It was in so doing that I came across a large number of 5* review ratings and had started to question my judgement. I acknowledge opinions differ and as a relative of mine used to say “Different Strokes for Different Folks!” however I couldn’t help thinking, had I read the same book? Quotes such as “unable to put down”, “brilliant from start to finish”, “if this isn’t a best seller I’ll eat my hat” and “riveting read” to name but a few. Alas I do not share these views.

This type of book is usually my genre of choice – I am a child of the 1950’s and raised in a Roman Catholic household.

The story was slow to start, I was initially ‘put off’ by the first sentence which reminded me of a line from a song, which kept ruminating in my head. The plot gradually improved, however the majority of the characters were not particularly endearing. In my opinion the book lacked depth and was not well constructed.

In the books’ defence the author depicts life of the struggling working classes in the 1950’s very well and a number of emotive issues are covered. I will not go into further details fearing I may spoil the reading experience.

For me a good book is one that takes me to another place in which I am totally absorbed – ‘The Four Street’ did not do that for me.

This review honestly reflects my opinion on this book.

I understand that there is to be a ‘follow up’ book – well needless to say I will not be returning to these streets!
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on 8 July 2014
Couldn't put this down. Having grown up in a working class area in another city in the UK at around the same time as this is set, though blessedly not in such difficult circumstances, a lot of aspects of daily life in this book were easily recognisable. This is an excellent portrayal of the way in which people would bicker and squabble, but still pull together to support one another during hardship and adversity and also what they sometimes did to survive, whether legal or not. Faced with hunger and deprivation, the moral compass may bend. It surely makes you realise how far we have come in the last 50 years - though let's hope some current policies will not reverse the trend.

Criticism and distrust of those from outside, sometimes undeserved respect for those in authority and fear of retribution which could take many forms and was far more difficult to speak out against at that time - all these are highlighted with great clarity - as is the often rough and ready, but genuine, love and strength that existed in individual families and amongst those who lived so close together. That sense of community is something very familiar to me and many others, I suspect.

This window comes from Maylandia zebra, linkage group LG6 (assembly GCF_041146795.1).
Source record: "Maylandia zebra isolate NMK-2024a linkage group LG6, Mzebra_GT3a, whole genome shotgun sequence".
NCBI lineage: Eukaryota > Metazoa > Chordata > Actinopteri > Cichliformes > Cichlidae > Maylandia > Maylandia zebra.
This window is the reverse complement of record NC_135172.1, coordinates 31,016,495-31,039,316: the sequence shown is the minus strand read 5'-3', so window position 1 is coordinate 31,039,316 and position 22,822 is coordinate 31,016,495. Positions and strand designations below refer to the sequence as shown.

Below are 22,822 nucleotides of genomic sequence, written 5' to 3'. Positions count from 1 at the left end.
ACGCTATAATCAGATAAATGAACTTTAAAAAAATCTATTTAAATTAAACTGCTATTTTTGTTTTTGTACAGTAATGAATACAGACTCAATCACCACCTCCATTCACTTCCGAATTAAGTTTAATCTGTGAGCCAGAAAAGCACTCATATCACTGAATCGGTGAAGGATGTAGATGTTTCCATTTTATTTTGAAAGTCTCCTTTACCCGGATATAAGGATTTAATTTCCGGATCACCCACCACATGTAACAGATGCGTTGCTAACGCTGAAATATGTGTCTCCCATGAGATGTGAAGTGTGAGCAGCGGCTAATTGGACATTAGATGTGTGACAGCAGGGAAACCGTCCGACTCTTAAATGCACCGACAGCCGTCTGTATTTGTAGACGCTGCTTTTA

Nadine Dorries may have achieved some notoriety for other reasons, however this book suggests she could not only be a good advocate for her constituents, showing a considerable degree of empathy, but a very good and popular author too. Look forward to her next offering.
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on 24 October 2015
This Trilogy would make wonderful Christmas presents for women of all ages. All three are beautifully written page turners. The characters are totally believable - every one can be seen so clearly - like watching a movie and wanting to hear them say their next line. Some will make you laugh out loud and others will have you sobbing. There are certainly surprises along the way - to make you catch your breath - make you mad and most decidedly have you roaring for justice - which comes - but all in good time.

I bought Four Streets on my Kindle for 2014 Holiday - I did not know at the finish that there were to be two more books, making this a remarkable Trilogy.

I purchased both - Hide her Name and Ballymara Road - only this week and could not put either of them down. Recommend all three most highly.

Being a Scottish war baby I can relate to shortage of food and how every penny still counted even in the 50's but this was eclipsed by the kindness of mothers who made others less fortunate welcome in their homes to share meals and many happy hours - day in and day out.

Being a Catholic with Irish ancestors I can also relate to the importance of the characters faith but am heartily ashamed of the cruelty of so much of the Catholic Hierarchy and trust that those days can never be repeated.

Now that I have experienced the quality of Nadine Dorrie I will certainly be looking at her other books.